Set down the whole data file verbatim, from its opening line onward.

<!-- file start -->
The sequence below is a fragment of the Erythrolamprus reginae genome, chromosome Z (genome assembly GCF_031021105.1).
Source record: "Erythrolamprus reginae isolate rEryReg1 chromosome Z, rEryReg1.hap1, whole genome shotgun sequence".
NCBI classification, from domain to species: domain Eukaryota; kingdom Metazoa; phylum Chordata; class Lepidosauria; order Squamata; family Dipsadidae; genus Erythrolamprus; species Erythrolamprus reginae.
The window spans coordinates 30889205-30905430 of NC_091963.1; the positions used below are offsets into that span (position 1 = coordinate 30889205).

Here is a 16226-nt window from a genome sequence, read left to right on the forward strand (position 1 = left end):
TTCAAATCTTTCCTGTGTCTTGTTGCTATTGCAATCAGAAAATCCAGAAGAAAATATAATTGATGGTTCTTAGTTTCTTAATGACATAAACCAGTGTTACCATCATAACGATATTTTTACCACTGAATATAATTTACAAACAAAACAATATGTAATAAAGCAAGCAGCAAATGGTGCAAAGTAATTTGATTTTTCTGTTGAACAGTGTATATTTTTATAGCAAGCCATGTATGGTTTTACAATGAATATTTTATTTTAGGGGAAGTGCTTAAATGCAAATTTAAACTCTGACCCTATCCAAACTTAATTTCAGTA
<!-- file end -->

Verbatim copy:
The sequence below is a fragment of the Erythrolamprus reginae genome, chromosome Z (genome assembly GCF_031021105.1).
Source record: "Erythrolamprus reginae isolate rEryReg1 chromosome Z, rEryReg1.hap1, whole genome shotgun sequence".
NCBI classification, from domain to species: domain Eukaryota; kingdom Metazoa; phylum Chordata; class Lepidosauria; order Squamata; family Dipsadidae; genus Erythrolamprus; species Erythrolamprus reginae.
The window spans coordinates 30889205-30905430 of NC_091963.1; the positions used below are offsets into that span (position 1 = coordinate 30889205).

Here is a 16226-nt window from a genome sequence, read left to right on the forward strand (position 1 = left end):
TTCAAATCTTTCCTGTGTCTTGTTGCTATTGCAATCAGAAAATCCAGAAGAAAATATAATTGATGGTTCTTAGTTTCTTAATGACATAAACCAGTGTTACCATCATAACGATATTTTTACCACTGAATATAATTTACAAACAAAACAATATGTAATAAAGCAAGCAGCAAATGGTGCAAAGTAATTTGATTTTTCTGTTGAACAGTGTATATTTTTATAGCAAGCCATGTATGGTTTTACAATGAATATTTTATTTTAGGGGAAGTGCTTAAATGCAAATTTAAACTCTGACCCTATCCAAACTTAATTTCAGTA